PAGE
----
So, what do we have here? Another legendary NBA coach expressing his thoughts on a critical 'move' that changed his team's existence? While Phil Jackson recently said his biggest mistake with the New York Knicks was not snagging Jae Crowder in their trade with the Mavericks, this time Pat Riley says the Miami Heat's biggest acquisition was Shaquille O'Neal and not LeBron James, nor the Big Three. Of course, both coaches got their reasons for it.

Okay, Shaq is literally big. And of course, certainly a big acquisition for the Heat some 12 years ago that indeed helped the franchise become a contender -- and eventually win an NBA title.

Yup, they couldn't have done it without The Diesel.

See. When Shaq left the Lakers, the West was either about the Spurs or the Mavs -- the East, it's basically the Pistons. In 2004, the Heat was just about Dwyane Wade as most of their stars like Mourning, Steve Smith and Wesley Person are already in their 30's. Then Shaq came in. Yes, he was 32 -- but Shaq was unlike Mourning who was simply fragile during most of his career -- Shaq could still dominate.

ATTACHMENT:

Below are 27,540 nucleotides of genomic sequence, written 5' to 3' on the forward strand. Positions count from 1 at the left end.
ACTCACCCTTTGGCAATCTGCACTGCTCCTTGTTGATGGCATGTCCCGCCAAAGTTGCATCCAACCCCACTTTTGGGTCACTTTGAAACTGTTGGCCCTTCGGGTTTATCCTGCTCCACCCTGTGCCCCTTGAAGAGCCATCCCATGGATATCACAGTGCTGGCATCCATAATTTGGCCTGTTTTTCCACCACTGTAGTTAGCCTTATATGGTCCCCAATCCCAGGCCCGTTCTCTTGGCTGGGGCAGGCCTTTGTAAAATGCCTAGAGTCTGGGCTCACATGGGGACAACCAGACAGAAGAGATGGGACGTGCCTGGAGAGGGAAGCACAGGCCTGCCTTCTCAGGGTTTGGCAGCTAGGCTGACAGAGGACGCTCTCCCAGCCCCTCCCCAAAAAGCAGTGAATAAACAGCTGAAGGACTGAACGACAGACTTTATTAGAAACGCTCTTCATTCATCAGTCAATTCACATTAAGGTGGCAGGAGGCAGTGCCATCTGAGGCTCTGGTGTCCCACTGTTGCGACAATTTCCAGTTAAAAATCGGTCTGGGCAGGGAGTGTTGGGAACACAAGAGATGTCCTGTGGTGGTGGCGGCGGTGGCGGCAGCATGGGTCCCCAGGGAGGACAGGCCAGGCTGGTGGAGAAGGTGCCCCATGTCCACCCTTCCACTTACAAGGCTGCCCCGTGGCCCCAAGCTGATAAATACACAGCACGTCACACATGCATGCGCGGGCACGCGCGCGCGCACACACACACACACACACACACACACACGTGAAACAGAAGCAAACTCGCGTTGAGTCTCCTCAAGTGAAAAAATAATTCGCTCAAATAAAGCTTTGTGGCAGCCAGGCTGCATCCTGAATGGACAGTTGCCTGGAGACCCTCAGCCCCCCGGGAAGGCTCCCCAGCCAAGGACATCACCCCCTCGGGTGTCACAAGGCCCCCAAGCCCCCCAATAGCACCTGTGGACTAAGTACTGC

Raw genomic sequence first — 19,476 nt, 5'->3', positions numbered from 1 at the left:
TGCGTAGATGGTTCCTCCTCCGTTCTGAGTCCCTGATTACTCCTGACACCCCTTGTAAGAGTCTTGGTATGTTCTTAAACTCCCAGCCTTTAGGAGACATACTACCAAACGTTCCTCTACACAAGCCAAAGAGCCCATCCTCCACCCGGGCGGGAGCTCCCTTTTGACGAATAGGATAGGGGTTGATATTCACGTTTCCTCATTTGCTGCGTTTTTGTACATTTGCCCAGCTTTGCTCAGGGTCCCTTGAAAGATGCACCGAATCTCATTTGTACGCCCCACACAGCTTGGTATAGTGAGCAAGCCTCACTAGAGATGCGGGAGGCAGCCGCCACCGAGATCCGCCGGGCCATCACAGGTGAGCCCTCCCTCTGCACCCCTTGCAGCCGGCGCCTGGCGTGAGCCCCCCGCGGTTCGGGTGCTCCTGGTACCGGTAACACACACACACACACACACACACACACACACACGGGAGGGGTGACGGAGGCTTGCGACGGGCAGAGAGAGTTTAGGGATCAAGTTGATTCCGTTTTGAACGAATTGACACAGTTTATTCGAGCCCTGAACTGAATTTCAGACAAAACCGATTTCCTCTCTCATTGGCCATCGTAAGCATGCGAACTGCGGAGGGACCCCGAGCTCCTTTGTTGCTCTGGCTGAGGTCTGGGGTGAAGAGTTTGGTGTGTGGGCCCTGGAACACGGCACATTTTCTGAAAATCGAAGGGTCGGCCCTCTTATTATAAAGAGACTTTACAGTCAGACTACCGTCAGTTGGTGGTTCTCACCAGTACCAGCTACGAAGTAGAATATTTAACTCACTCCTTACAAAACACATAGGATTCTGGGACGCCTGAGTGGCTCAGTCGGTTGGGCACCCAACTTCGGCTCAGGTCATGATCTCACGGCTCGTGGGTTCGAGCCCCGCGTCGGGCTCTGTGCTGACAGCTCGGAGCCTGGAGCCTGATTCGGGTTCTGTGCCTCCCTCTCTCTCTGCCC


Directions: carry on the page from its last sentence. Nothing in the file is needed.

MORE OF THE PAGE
So, at this time, the Heat already had a deadly combo in Shaq and Wade. But t'was only till next season's acquisitions (albeit still mostly older guys) that fortified their march to, at least, one last hurrah. Payton, Posey, Kapono, Walker, Jason Williams.. And most all, the hiring of the coach, Pat Riley himself. And so, in 2006, the Heat finally won their first championship.

Yet understandably with an ageing crew, the Heat then took a turn for worse in the succeeding years -- yes, until the 'Big Three' was formed. And the rest as we know is history.

Four straight Finals appearances and 2 championships. That's what LeBron James, Chris Bosh and Dwyane Wade brought to Miami from 2011 to 2014. However, after the spanking Miami got from the San Antonio Spurs in 2014, LeBron left the team..

And Pat Riley? After a couple of years in 'silence' took to public what he felt was the biggest acquisition of the Miami Heat -- Shaquille O'Neal. Incidentally, just in time for Shaq's enshrinement to the HOF.

Nice story? Good timing. Do we agree? It has basis.

But our take? Simple. These comments are just excuses for their team's deterioration in recent times. Something like an outlet for their 'embarrassment or grudge' for not being able to live up to their reputations or to their team's winning tradition.

Say what you?

Published by Consumer Live